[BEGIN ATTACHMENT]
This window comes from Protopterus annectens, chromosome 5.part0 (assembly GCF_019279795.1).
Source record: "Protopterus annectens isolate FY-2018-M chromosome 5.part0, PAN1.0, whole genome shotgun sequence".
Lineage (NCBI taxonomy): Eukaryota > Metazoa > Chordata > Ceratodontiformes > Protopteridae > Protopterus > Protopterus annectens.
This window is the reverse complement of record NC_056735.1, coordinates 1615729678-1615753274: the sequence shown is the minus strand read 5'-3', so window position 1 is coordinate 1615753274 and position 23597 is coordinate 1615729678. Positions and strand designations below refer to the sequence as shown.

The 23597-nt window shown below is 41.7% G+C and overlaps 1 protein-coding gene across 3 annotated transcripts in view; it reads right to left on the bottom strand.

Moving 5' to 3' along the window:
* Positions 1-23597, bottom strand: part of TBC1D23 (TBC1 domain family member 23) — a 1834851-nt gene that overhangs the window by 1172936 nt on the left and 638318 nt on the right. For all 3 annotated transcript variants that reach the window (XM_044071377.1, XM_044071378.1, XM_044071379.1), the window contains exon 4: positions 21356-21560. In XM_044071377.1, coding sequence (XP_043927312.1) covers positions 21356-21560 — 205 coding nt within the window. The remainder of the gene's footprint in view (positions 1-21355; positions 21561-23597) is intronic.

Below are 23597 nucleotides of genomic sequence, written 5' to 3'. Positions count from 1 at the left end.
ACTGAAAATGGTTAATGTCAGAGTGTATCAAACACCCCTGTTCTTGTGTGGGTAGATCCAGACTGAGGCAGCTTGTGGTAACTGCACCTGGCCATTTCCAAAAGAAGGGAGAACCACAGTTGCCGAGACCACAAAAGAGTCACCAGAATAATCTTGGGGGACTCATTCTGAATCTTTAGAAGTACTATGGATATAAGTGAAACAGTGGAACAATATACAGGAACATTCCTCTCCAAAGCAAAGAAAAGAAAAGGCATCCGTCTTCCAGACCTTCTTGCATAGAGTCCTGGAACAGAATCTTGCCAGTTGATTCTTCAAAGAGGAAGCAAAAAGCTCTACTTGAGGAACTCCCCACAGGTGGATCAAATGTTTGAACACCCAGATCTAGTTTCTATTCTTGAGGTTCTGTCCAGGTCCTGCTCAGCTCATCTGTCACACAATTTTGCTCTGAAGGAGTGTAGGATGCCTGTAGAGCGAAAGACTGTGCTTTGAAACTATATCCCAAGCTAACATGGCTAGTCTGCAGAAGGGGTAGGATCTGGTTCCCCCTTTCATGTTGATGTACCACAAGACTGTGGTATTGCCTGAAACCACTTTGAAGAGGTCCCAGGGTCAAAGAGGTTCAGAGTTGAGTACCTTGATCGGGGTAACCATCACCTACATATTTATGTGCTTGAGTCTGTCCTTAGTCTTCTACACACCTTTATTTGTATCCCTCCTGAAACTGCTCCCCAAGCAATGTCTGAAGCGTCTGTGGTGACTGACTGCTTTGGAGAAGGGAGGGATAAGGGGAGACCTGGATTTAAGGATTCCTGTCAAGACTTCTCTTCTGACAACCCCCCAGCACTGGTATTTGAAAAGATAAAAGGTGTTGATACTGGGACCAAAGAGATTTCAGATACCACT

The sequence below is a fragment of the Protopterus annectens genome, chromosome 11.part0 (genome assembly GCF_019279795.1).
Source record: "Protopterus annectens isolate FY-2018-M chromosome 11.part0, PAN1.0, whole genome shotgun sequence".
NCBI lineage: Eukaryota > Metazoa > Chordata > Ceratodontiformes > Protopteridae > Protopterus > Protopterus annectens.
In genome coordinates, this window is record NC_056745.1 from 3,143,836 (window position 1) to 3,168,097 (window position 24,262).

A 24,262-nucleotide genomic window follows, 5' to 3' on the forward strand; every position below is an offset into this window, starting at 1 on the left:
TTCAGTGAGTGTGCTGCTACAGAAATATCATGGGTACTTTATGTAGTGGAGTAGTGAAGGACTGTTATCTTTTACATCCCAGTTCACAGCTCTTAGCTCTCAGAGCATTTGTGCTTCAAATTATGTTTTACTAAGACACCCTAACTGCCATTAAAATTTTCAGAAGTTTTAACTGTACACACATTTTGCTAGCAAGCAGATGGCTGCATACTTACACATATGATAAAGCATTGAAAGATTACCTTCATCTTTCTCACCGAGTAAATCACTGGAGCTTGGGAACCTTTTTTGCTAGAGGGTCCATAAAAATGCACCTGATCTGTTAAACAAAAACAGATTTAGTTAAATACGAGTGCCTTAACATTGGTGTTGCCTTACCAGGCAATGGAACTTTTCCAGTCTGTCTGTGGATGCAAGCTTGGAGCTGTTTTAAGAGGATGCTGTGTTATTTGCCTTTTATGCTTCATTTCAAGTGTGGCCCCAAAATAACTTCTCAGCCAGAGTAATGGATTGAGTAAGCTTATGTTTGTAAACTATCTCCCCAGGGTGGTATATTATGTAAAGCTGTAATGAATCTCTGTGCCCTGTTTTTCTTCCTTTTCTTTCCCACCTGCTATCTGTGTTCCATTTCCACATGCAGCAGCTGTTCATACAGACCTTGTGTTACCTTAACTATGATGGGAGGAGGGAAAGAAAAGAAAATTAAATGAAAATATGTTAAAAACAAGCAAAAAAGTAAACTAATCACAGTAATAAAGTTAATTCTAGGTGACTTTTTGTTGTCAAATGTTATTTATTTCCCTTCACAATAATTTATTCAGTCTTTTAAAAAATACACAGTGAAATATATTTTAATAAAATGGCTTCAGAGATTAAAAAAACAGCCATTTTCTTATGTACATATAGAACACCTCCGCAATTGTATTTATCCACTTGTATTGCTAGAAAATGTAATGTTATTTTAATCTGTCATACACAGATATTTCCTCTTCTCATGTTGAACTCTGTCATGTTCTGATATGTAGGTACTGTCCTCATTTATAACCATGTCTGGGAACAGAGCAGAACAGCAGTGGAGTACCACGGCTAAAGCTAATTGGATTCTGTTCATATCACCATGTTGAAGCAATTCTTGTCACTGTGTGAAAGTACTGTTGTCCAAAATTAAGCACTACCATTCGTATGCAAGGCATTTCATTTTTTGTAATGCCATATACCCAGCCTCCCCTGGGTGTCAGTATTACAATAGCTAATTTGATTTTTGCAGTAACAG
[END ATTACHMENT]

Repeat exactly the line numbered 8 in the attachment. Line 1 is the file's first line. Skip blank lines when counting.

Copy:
Below are 23597 nucleotides of genomic sequence, written 5' to 3'. Positions count from 1 at the left end.